[I changed "sensations" to "perceptions", due to @AliceD's comments here.]

Suppose a patient with an amputated limb experiences and reports some phantom perception at the limb:

  • the limb just being there
  • numbness
  • a gentle touch
  • heat
  • pain

Now suppose the corresponding non-amputed limb is exposed to an appropriate stimulus that evokes the same perception.

Do patients usually experience and report that the two perceptions are essentially the same, or do they experience and report significant differences?

The latter could (but would not necessarily) mean that the activity of the receptor cells and/or neurons beyond the liaison (i.e. the more peripheral cells) contributes to the experience (qualia) of a perception, not only the central neurons in appropriate subcortical regions (e.g. the periaqueductal gray in the case of pain) and the somatosensory cortex.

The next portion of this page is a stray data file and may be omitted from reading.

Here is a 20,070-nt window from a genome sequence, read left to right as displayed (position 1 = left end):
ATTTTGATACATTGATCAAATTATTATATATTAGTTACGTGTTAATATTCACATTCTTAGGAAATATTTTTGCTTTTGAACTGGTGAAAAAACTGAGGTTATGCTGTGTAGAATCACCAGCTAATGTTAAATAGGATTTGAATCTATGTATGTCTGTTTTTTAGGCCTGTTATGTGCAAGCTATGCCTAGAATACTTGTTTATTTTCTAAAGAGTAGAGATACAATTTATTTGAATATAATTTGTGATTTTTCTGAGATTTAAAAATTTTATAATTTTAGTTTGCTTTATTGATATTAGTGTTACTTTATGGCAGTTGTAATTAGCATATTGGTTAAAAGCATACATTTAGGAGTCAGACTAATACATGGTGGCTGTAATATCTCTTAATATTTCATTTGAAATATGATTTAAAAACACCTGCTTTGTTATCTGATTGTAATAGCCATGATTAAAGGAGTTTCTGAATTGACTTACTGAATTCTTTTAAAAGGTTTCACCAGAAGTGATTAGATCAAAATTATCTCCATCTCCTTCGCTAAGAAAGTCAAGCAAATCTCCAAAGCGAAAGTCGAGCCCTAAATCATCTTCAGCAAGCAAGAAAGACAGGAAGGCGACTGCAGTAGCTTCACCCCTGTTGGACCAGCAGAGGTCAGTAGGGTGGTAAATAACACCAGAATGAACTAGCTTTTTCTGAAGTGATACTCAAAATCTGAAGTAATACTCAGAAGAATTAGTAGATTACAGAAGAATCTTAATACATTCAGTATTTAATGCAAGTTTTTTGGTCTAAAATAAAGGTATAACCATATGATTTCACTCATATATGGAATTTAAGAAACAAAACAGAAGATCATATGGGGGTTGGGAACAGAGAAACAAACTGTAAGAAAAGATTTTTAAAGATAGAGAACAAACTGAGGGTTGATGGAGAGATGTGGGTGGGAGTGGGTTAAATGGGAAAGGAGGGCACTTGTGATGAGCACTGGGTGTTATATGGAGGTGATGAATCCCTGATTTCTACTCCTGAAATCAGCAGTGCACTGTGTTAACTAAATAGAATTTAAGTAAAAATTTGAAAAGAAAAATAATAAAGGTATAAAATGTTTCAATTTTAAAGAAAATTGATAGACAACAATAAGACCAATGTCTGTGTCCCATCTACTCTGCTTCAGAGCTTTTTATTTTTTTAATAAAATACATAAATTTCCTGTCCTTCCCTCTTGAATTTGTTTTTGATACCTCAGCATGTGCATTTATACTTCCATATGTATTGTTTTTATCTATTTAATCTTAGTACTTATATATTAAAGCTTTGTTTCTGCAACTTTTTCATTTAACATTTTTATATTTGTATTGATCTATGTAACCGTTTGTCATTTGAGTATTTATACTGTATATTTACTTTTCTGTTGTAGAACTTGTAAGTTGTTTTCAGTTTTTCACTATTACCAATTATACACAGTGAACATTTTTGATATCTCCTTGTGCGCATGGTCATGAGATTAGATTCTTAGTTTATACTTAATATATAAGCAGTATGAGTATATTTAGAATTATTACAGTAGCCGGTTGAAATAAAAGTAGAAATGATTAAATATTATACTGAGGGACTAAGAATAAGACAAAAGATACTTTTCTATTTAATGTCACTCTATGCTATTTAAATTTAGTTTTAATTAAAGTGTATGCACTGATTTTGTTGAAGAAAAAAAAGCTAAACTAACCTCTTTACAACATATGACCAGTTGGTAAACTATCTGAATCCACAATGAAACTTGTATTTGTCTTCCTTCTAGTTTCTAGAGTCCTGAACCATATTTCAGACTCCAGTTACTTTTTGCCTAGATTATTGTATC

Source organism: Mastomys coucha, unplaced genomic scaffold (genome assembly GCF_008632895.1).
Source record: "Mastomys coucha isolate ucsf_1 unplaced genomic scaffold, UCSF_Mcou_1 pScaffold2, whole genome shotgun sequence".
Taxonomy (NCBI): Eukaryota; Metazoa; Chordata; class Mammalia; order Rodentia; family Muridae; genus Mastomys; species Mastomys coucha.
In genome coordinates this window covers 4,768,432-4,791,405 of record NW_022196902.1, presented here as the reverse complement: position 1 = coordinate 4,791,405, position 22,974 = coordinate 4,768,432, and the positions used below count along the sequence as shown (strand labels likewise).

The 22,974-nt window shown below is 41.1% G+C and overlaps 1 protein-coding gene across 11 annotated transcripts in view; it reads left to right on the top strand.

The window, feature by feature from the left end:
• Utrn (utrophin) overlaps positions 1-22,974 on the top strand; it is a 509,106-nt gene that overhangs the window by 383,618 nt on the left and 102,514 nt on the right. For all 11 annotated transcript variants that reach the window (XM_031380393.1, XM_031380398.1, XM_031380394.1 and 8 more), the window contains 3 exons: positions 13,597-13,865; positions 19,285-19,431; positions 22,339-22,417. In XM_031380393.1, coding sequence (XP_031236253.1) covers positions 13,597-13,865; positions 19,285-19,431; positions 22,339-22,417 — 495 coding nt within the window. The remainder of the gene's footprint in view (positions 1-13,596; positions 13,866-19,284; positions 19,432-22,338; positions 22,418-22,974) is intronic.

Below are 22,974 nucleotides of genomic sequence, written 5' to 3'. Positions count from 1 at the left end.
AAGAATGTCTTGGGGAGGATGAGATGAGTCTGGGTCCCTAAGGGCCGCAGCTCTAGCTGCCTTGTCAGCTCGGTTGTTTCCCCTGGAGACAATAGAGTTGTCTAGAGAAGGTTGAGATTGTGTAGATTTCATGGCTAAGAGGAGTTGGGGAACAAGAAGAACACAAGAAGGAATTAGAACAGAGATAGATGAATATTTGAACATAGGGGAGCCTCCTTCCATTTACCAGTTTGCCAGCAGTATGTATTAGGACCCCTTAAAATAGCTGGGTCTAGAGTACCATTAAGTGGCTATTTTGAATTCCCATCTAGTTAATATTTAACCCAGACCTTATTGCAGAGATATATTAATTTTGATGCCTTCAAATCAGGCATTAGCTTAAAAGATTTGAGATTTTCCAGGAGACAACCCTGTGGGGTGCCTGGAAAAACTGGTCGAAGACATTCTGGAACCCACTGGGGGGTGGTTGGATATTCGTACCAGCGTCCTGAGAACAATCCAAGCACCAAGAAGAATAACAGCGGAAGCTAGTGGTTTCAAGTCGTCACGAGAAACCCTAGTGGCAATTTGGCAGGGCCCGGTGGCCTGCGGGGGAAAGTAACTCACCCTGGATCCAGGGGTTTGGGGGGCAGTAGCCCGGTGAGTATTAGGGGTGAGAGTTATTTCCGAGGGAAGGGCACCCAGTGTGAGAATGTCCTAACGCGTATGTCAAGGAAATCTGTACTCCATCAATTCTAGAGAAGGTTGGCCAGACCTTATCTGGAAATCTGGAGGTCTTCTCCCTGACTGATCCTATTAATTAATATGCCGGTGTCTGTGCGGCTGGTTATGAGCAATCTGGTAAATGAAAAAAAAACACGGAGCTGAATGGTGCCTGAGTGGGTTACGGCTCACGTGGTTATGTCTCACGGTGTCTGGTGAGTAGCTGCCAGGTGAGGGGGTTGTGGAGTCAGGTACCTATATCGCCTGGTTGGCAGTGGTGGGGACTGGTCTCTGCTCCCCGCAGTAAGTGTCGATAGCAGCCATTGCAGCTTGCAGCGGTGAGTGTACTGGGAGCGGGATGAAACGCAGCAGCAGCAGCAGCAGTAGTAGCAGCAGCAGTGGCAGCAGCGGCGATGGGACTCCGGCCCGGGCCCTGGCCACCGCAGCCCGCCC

Possible reasons for differences in experience:

  1. The activity patterns of the central system (somatosensory cortex etc.) are significantly different (because they are "produced" differently).

  2. The acitivity patterns of the central system are essentially the same, but the activity of the peripheral systems (one not existing anymore) are different, and contribute to the experience.


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